Just as the name suggests, second language is a language that is learnt either formally or informally after the first language (L1) or mother tongue. It is also know as the target language.

McGregor, (2009 P. 217) refers to it as ‘adult language learning’. He says children grow up speaking more than one language in many parts of the world.

Second language acquisition research focuses on the developing knowledge and use of a language by children and adult who already know at least one other language (Norber, 2002, P. 115)

Lastly on this, Perrett (2002) has this to say about second language:

Second language learners may be children, adolescents or adults. They may have access to their target language all of the time, some of the time, or for a very short period. They may take lessons. Study alone, or pick up with varying one degrees of awareness. Some learners will become fluent and accurate language users, others will achieve lower levels of fluency and accuracy or perhaps be proficient user only a limited range of situations.


Interference is the introduction of new forms of rules in one language under influence from another where they already exist. When there is overlapping of two codes then we say interference had occurred (Romane, 1989).

Interference is possible if the languages involved are related in some areas. For instance, if the two languages have to same word order or even if not the same but very close to each other and if the two languages involved are also related grammatically interference will be possible (Romame, 1989).

According to Grosjesn (1982), interference is the involuntary influence of one language on the other”. Interference is not a voluntary action as borrowing and code-switching can be.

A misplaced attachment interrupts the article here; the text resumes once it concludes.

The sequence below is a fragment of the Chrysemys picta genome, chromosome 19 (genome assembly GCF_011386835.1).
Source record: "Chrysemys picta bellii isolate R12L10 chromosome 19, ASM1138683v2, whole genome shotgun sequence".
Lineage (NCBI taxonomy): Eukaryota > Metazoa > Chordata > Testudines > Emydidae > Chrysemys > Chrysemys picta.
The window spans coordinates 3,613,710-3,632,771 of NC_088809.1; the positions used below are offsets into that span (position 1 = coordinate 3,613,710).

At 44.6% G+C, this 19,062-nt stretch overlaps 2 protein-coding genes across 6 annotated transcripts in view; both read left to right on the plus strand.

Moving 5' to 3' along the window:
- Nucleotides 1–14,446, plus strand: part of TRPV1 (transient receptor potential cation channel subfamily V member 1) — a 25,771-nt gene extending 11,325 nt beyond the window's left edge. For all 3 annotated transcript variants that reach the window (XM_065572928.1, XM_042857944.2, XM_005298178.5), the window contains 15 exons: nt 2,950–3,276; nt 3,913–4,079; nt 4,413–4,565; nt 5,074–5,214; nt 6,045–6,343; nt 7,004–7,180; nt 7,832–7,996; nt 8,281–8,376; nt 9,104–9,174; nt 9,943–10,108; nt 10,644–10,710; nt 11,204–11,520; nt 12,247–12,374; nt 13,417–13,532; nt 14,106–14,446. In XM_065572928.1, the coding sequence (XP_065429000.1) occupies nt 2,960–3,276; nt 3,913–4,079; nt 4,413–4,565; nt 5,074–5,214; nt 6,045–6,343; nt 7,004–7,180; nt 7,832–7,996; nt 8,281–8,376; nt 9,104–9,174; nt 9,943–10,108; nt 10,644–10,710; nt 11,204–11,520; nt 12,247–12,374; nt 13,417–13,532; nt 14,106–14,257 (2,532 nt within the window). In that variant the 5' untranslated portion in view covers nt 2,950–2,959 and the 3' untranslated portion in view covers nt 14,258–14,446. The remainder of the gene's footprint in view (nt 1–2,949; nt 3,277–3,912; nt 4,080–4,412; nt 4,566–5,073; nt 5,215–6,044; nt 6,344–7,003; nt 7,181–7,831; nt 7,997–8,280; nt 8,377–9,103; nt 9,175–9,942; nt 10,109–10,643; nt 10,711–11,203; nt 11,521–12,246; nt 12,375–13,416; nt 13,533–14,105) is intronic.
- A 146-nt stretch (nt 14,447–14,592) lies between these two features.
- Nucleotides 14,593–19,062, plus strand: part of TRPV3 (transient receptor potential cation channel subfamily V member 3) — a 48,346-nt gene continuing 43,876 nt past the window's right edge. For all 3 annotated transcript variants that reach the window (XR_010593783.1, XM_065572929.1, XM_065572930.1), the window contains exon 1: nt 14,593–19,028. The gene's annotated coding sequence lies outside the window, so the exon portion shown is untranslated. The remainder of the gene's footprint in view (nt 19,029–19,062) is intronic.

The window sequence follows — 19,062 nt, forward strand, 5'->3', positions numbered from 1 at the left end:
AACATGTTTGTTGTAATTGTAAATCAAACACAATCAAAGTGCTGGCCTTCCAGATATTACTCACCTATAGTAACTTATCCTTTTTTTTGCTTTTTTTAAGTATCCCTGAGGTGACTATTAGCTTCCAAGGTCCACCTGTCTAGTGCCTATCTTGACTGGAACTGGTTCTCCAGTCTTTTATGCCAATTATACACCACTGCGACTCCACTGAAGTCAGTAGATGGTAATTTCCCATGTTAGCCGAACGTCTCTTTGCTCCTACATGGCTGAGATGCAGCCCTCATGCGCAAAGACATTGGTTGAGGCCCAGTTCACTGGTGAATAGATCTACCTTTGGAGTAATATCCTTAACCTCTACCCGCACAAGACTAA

Grosjean (1982) also say that interference is not an element to be emphasized on the young bilinguals. He says this is because they are still undergoing the process of acquisition unlike the adult who have acquired his/her first language.

Ruke-Dravine (1967) has argued that ‘interference is always present in bilingualism and is more marked the closer the language are in their phonological and morphological features “.

Remain (1989) says interference can be as a result of incomplete acquisition. Interference can occur when a bilingual starts to use the two languages he has acquired separately”.

She also says that interference can take place only at a bound of the languages common to each other.

In conclusion, since mother tongue interference is not voluntary as other features of bilingualism or multilingualism are, it is then not grammatical and a deviation nit not a variation of any language in which it occurs. Interference is a deviation from the norms.

2.4.1        Phonological interference

There are many types of interference according to different schools.

Alabi (2007) identified three types of interference which are: phonogical, lexical and grammatical.

This is seen in his following statement. “Interference occurs virtually at all the primary levels of language description most especially phonology, lexis and framer”.

According to Akmajian (2001, P. 12) et al, “for every word we know, we learnt a pronunciation. Part of knowing a word knows certain sounds more precisely, a certain sequence of sound.

Alabi (2007) who follows Weinreich’s (1968) identification of four phonological interferences identifies six major ways which are; under-differentiation, over-differentiation, re-interpretation of sounds, phonemic substitution, hypercorrection, Epenthesis and simplification.

This phonological interference is the major problem confronting our schools in Nigeria.


This chapter has successfully listed and discussed adequately, some of the relevant concept of this project. Also, with the review of the related literature, the crux and concern of this work has been made lucid.